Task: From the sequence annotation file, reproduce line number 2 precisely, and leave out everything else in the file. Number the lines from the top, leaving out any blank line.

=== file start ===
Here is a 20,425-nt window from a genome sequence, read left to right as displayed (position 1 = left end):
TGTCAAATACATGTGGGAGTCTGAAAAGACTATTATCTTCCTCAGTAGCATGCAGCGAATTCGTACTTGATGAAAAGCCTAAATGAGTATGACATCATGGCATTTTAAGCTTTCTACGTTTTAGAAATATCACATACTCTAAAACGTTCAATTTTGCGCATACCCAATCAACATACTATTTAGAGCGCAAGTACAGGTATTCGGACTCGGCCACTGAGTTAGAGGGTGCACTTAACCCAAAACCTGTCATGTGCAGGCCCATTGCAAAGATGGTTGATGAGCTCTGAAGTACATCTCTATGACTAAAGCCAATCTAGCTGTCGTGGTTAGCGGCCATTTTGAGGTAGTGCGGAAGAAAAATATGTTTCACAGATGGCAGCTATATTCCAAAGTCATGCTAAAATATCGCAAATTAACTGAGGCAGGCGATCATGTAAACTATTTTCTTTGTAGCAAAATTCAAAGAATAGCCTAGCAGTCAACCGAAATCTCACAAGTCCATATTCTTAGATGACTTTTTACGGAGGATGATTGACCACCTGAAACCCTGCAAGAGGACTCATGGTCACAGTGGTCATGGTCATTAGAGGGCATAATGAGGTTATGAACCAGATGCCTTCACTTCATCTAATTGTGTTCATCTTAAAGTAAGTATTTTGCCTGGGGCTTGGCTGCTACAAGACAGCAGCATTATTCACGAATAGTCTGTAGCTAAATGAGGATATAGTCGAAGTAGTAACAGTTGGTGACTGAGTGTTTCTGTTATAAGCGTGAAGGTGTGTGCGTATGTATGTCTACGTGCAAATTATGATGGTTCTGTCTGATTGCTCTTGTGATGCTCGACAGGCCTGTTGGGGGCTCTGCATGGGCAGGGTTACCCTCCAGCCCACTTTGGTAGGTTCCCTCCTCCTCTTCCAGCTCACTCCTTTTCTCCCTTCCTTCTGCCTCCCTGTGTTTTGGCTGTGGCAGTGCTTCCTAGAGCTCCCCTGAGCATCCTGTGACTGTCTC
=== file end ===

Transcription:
TGTCAAATACATGTGGGAGTCTGAAAAGACTATTATCTTCCTCAGTAGCATGCAGCGAATTCGTACTTGATGAAAAGCCTAAATGAGTATGACATCATGGCATTTTAAGCTTTCTACGTTTTAGAAATATCACATACTCTAAAACGTTCAATTTTGCGCATACCCAATCAACATACTATTTAGAGCGCAAGTACAGGTATTCGGACTCGGCCACTGAGTTAGAGGGTGCACTTAACCCAAAACCTGTCATGTGCAGGCCCATTGCAAAGATGGTTGATGAGCTCTGAAGTACATCTCTATGACTAAAGCCAATCTAGCTGTCGTGGTTAGCGGCCATTTTGAGGTAGTGCGGAAGAAAAATATGTTTCACAGATGGCAGCTATATTCCAAAGTCATGCTAAAATATCGCAAATTAACTGAGGCAGGCGATCATGTAAACTATTTTCTTTGTAGCAAAATTCAAAGAATAGCCTAGCAGTCAACCGAAATCTCACAAGTCCATATTCTTAGATGACTTTTTACGGAGGATGATTGACCACCTGAAACCCTGCAAGAGGACTCATGGTCACAGTGGTCATGGTCATTAGAGGGCATAATGAGGTTATGAACCAGATGCCTTCACTTCATCTAATTGTGTTCATCTTAAAGTAAGTATTTTGCCTGGGGCTTGGCTGCTACAAGACAGCAGCATTATTCACGAATAGTCTGTAGCTAAATGAGGATATAGTCGAAGTAGTAACAGTTGGTGACTGAGTGTTTCTGTTATAAGCGTGAAGGTGTGTGCGTATGTATGTCTACGTGCAAATTATGATGGTTCTGTCTGATTGCTCTTGTGATGCTCGACAGGCCTGTTGGGGGCTCTGCATGGGCAGGGTTACCCTCCAGCCCACTTTGGTAGGTTCCCTCCTCCTCTTCCAGCTCACTCCTTTTCTCCCTTCCTTCTGCCTCCCTGTGTTTTGGCTGTGGCAGTGCTTCCTAGAGCTCCCCTGAGCATCCTGTGACTGTCTC